I’m calculating some Feynmann Amplitudes, in particular the Positron-Photon (Compton) Scattering.

In general the fermion propagator is:

$$iS_F(q) = \frac{i(\gamma^{\mu}q_{\mu}+m)}{q^2-m^2}$$

The Feynmann diagram of type S of the mentioned process is the following:


Since for internal fermion Lines we have that the four-momentum labels on Feynman diagram always represent energy-momentum flow in the SAME direction as the arrows, in our case then the correct expression for the propagator should be:

$$iS_F(q) = \frac{i(\gamma^{\mu}(-p-k)_{\mu}+m)}{(p+k)^2-m^2}$$

Is this correct?


1 Answer 1


If time is left-to-right in your diagram, then momentum conservation implies that the internal fermion has momentum $p+k=p'+k'$. The convention of reversing arrows for antiparticles is just to make it easy to check that the discrete quantum numbers that change sign for antiparticles -- like charge -- are conserved at each node. But conservation of energy and momentum apply the same to positrons as electrons.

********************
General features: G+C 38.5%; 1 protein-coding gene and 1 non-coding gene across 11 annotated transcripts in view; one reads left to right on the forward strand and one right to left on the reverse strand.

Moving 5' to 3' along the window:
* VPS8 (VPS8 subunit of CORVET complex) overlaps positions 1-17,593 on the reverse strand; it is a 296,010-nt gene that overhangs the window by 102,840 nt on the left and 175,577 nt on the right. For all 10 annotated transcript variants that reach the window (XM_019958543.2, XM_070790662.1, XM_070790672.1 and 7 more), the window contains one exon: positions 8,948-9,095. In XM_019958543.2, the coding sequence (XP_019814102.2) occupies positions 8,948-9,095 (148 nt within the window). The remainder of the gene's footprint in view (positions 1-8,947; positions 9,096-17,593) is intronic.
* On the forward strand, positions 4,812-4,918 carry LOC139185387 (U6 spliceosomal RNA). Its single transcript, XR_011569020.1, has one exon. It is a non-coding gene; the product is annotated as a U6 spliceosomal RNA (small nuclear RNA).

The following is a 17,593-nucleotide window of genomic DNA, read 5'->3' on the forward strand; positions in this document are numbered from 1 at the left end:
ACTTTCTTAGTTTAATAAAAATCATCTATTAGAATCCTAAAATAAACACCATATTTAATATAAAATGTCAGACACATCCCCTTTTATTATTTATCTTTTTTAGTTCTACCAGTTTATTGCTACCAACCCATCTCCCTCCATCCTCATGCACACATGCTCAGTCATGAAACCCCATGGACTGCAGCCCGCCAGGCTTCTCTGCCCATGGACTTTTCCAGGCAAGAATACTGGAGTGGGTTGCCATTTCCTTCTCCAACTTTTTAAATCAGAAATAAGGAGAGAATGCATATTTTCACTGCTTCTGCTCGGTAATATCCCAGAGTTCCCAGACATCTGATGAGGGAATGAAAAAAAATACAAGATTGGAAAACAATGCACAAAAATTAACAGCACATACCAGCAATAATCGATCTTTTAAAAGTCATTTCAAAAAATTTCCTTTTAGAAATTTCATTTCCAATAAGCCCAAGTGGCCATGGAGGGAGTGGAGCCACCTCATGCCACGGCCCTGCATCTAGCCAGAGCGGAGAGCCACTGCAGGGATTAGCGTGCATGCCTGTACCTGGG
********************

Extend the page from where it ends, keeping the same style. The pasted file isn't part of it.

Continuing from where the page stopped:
• $\begingroup$ Yes, indeed if q enters the vertice it has to be q=-k-p. However my question was about another thing, it was if we have to use q=-k-p in the propagator when calculating the amplitude. OR if we had to use k+p like in the elettron case. $\endgroup$ Commented Sep 16, 2021 at 10:51

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